Scientists mix matter and anti-matter to resolve decade-old proton puzzle
Oak Ridge National Laboratory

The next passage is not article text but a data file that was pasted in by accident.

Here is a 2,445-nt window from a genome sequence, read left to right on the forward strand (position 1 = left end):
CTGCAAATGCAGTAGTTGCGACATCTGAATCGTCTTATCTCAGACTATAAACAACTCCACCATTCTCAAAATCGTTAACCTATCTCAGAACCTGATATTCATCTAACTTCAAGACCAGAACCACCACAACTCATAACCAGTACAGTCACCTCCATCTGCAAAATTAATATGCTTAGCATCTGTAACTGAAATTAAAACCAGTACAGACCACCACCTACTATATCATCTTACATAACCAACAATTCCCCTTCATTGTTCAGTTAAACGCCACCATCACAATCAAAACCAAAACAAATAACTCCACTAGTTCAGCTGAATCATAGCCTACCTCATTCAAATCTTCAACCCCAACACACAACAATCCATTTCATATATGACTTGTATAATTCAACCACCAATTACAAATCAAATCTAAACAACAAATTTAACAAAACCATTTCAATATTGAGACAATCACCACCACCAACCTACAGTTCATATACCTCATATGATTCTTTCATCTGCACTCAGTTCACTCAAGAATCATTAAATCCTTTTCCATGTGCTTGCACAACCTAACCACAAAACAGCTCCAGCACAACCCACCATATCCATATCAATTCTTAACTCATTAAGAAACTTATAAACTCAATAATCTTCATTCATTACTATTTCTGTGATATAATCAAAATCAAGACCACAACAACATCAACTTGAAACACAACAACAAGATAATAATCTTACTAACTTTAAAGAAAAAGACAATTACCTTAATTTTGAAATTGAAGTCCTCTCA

Nuclear physicists have used two different methods to measure the proton’s electric form factor. But sometimes, the electron interacts with the proton differently; it may conjure up two virtual photons that it passes on to the proton. But that few percent effect could be big enough to explain this huge difference between the measurements of the proton’s electric form factor. It turns out that, while measuring the two-photon effect directly may be too difficult to do now, the scientists could instead measure a different quantity that relates to the effect. The difference between electron and positron interactions calibrates the strength of the two photon effect and its effect on the form factor measurements.